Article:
In no particular order, I want to touch on some things I’ve seen, heard and thought about on credit and liquidity:
1) The European situation is not a “one size fits all” garden variety credit problem. Fitch has a short summary of the PIIGS countries, and I made comments and highlights on it here:
2) Speaking of sovereign credit, a friend and very sharp guy wrote a couple of posts on the credit default swap market (here and here). One of the key things he noted was the disconnect between inter-dealer volume and client volume. Specifically with respect to sovereigns he wrote:
More than 2.1 million credit default swap contracts were traded. Of greater interest, however, is the fact that almost 1.8 million of these contracts were traded between dealers, 83.7% of the total number of trades. Only 16.3% of the trades, 351 thousand, were bought or sold by non-dealers.
And in the corporate CDS trading space?
130 of the 202 corporate reference names have an average of 5 or less trades per day by non-dealers. 149 reference names have 10 or less trades per day by non-dealers. Only two corporates have more than 40 trades per day by non-dealers.
First, I have to say the volume differences between inter-dealer trading and non-dealer trading is staggering. But it leads me to some questions. Questions that need answers…
- What are the dealers doing? Is this how they are trying to make the market appear “liquid?”
- Is there another explanation? I’ve been toying around with this idea that there may be another reason completely unrelated to trading and market-making. The volumes are such to support the headcount in those departments – so this could be bureaucracy and bloat. It may be totally wrong, and a sign my medication needs to be upped dramatically, but I’m just saying there may be an alternative explanation.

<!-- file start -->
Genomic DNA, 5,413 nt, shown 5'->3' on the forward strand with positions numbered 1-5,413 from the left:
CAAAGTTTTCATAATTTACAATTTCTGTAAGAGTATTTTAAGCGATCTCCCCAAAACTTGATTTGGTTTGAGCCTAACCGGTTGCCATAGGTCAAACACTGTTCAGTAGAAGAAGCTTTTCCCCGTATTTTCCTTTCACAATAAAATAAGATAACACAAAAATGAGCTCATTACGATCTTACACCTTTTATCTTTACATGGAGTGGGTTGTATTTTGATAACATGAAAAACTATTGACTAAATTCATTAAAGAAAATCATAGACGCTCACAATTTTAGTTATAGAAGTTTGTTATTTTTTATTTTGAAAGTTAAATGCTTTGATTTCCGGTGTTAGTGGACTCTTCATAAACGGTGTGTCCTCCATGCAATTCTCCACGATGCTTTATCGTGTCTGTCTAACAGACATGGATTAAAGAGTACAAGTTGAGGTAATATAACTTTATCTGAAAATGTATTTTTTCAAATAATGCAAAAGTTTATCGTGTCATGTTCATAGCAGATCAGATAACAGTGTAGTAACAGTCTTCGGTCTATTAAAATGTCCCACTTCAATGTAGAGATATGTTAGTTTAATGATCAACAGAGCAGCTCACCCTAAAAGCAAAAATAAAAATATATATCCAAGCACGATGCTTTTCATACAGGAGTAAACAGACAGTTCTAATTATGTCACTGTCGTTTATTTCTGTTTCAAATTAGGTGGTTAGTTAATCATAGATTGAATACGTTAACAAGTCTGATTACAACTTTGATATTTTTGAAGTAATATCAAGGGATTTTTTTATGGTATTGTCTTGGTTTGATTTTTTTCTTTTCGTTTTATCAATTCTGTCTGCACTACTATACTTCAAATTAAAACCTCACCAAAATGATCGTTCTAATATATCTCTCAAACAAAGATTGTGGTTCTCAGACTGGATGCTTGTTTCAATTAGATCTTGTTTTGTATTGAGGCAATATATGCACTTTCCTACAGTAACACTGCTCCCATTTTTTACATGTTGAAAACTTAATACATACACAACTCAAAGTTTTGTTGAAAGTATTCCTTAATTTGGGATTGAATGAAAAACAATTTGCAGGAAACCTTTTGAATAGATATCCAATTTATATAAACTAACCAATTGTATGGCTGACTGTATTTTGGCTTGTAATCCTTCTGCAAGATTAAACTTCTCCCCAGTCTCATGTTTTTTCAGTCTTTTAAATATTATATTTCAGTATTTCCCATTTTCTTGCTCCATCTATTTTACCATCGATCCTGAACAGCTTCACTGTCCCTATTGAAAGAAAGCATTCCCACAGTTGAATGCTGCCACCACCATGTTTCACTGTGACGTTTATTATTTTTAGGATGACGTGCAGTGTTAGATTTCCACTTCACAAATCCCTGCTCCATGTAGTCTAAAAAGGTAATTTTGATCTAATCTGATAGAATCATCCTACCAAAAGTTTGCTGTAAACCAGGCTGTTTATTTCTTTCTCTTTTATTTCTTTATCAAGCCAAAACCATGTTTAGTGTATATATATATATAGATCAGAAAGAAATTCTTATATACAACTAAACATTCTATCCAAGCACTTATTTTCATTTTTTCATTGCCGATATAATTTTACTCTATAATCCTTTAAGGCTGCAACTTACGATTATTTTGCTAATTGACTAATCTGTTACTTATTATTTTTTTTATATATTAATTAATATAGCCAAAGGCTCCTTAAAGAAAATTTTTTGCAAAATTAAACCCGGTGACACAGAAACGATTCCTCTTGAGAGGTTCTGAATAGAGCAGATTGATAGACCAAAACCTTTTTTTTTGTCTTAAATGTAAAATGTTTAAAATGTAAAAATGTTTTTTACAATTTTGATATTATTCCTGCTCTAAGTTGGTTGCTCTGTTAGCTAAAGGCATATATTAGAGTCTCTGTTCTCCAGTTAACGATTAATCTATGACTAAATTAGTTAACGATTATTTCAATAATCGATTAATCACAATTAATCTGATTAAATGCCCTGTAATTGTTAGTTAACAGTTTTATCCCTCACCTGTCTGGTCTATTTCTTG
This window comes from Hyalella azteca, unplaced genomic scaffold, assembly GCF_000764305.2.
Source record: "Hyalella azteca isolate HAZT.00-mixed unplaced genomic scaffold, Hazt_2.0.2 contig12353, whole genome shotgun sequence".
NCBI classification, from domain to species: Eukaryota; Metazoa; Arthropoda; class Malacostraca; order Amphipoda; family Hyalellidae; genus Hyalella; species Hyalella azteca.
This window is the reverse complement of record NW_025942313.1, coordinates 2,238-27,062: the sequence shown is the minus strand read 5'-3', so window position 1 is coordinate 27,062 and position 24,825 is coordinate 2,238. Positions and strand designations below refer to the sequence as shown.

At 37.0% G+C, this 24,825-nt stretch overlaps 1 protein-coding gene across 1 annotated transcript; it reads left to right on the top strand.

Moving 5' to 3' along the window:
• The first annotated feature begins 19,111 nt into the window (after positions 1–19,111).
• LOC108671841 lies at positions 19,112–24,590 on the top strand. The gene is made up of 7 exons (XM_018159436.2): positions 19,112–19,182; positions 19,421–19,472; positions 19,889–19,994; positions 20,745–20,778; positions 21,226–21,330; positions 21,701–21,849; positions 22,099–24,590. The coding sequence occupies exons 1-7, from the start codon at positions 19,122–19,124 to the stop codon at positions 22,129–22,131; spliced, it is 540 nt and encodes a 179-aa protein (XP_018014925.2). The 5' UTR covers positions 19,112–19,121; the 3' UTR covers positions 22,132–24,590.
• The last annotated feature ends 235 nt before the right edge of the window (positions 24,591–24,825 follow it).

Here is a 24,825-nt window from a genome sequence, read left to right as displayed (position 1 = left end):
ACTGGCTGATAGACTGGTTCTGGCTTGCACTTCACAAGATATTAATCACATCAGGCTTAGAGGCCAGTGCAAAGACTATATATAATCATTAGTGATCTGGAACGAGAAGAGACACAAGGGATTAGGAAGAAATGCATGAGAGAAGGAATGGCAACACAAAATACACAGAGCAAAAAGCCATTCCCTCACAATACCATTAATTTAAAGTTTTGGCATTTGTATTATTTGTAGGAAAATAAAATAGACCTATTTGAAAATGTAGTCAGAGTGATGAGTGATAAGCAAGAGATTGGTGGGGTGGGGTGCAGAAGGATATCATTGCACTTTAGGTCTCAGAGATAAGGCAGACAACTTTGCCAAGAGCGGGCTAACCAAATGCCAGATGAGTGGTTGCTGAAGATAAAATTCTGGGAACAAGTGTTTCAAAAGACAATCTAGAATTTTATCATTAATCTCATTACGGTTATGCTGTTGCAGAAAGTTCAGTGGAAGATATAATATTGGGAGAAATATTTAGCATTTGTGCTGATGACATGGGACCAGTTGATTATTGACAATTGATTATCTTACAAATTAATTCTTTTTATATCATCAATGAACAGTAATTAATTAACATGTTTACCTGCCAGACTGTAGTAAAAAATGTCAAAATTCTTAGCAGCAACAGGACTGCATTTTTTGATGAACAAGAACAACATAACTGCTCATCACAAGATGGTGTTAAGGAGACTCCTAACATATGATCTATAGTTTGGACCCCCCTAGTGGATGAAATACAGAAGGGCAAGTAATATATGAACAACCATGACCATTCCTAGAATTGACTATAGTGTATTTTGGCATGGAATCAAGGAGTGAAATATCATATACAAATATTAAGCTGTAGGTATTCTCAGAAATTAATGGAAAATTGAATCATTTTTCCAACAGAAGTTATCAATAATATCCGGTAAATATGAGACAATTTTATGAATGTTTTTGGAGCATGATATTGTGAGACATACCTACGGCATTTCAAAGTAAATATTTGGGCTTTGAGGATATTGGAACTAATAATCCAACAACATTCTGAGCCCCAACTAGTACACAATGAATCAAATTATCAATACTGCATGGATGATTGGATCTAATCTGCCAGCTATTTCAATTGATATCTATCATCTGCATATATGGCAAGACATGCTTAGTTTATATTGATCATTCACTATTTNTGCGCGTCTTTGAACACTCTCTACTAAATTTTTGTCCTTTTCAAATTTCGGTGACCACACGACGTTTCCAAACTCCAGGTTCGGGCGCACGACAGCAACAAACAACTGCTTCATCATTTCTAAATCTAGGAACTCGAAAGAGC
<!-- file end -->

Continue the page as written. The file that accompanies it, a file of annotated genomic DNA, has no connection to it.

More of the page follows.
Another thing: I’m much less beholden to the view of CDS as “insurance.” It’s a derivative, plain and simple. While it may have been intended to be an insurance-type product, like any other derivative it takes on a life all its own. I have always held the belief CDS were just a way to gain a long/short exposure to credit risk – migration risk in particular. Baudrillard discusses the idea of the simulacra – a synthetic that replaces the organic – and with the focus on CDS performance, the case could be made that CDS are watched more closely than the cash instruments they derive their characteristics from.
The question is “does it make sense for this to be happening?” Personally I don’t think so. I think you need to understand the workings of both the cash and the synthetic. And given the nature of the CDS market, I think we all need to keep in mind that CDS are an imperfect proxy for assessing default risk.
3) Treasury auctions were pretty strong, but truth be told I thought they’d be a bit stronger. I’m including the results from both auctions here:
One thing that stands out to me is the presence of the direct bidders at the 10yr. The direct bidders are banks buying Treasuries for their own account. Since banks had been buying MBS right alongside the Fed…
it would make sense for them to step up participation in Treasury auctions of 10yr notes since the correlation between 10yr notes and 30yr fixed rate mortgages is quite high. This also means mortgage rates will stay lower as well, and to be honest I probably underestimated the strength in 10yr bidding’s effect on mortgages.
4) While everyone has been talking about LIBOR-OIS and my long, lost friend TED, effective Fed funds are still not showing volatility. There’s an anomalous data point from the summer of last year but other than that daily Fed funds have been extremely quiet:
In fact, possibly a little too quiet…